In Bible versions:
Camp of Dan:
the son of Jacob & Bilhah, Rachel's maid
the tribe of Dan; descendants of Dan, son of Israel
a town taken over by the Danites 40 km north of Lake Galilee
residents of the town of Dan; members of the tribe of Dan
the tribe of Dan as a whole; the descendants of Dan in Israel
a town between Zorah and Eshtaol, about 14 km east of Ekron
judgment; he that judges
Dan = "a judge"
1) the 5th son of Jacob, the 1st of Bilhah, Rachel's handmaid
2) the tribe descended from Dan, the son of Jacob
n pr loc
3) a city in Dan, the most northern landmark of Palestine
1835 Dan dawn
from 1777; judge; Dan, one of the sons of Jacob; also the
tribe descended from him, and its territory; likewise a place
in Palestine colonized by them:-Dan.
see HEBREW for 01777
Danites = "judge"
1) descendants of Dan, son of Jacob
2) inhabitants of the territory of Dan
1839 Daniy daw-nee'
patronymically from 1835; a Danite (often collectively) or
descendants (or inhabitants) of Dan:-Danites, of Dan.
see HEBREW for 01835
Mahaneh-dan = "camp of Dan"
1) campsite of the tribe of Dan; place behind Kirjath-jearim and
between Zorah and Eshtaol
4265 Machaneh-Dan makh-an-ay'-dawn
from 4264 and 1835; camp of Dan; Machaneh-Dan, a place in
see HEBREW for 04264
see HEBREW for 01835
a judge. (1.) The fifth son of Jacob. His mother was Bilhah, Rachel's maid (Gen. 30:6, "God hath judged me", Heb. dananni). The blessing pronounced on him by his father was, "Dan shall judge his people" (49:16), probably in allusion to the judgeship of Samson, who was of the tribe of Dan.
The tribe of Dan had their place in the march through the wilderness on the north side of the tabernacle (Num. 2:25, 31; 10:25). It was the last of the tribes to receive a portion in the Land of Promise. Its position and extent are described in Josh. 19:40-48.
The territory of Dan extended from the west of that of Ephraim and Benjamin to the sea. It was a small territory, but was very fertile. It included in it, among others, the cities of Lydda, Ekron, and Joppa, which formed its northern boundary. But this district was too limited. "Squeezed into the narrow strip between the mountains and the sea, its energies were great beyond its numbers." Being pressed by the Amorites and the Philistines, whom they were unable to conquer, they longed for a wider space. They accordingly sent out five spies from two of their towns, who went north to the sources of the Jordan, and brought back a favourable report regarding that region. "Arise," they said, "be not slothful to go, and to possess the land," for it is "a place where there is no want of any thing that is in the earth" (Judg. 18:10). On receiving this report, 600 Danites girded on their weapons of war, and taking with them their wives and their children, marched to the foot of Hermon, and fought against Leshem, and took it from the Sidonians, and dwelt therein, and changed the name of the conquered town to Dan (Josh. 19:47). This new city of Dan became to them a new home, and was wont to be spoken of as the northern limit of Palestine, the length of which came to be denoted by the expression "from Dan to Beersheba", i.e., about 144 miles.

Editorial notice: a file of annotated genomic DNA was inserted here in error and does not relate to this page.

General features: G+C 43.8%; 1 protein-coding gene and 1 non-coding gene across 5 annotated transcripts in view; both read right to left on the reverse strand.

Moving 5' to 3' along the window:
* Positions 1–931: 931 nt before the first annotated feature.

"But like Lot under a similar temptation, they seem to have succumbed to the evil influences around them, and to have sunk down into a condition of semi-heathenism from which they never emerged. The mounds of ruins which mark the site of the city show that it covered a considerable extent of ground. But there remains no record of any noble deed wrought by the degenerate tribe. Their name disappears from the roll-book of the natural and the spiritual Israel.", Manning's Those Holy Fields.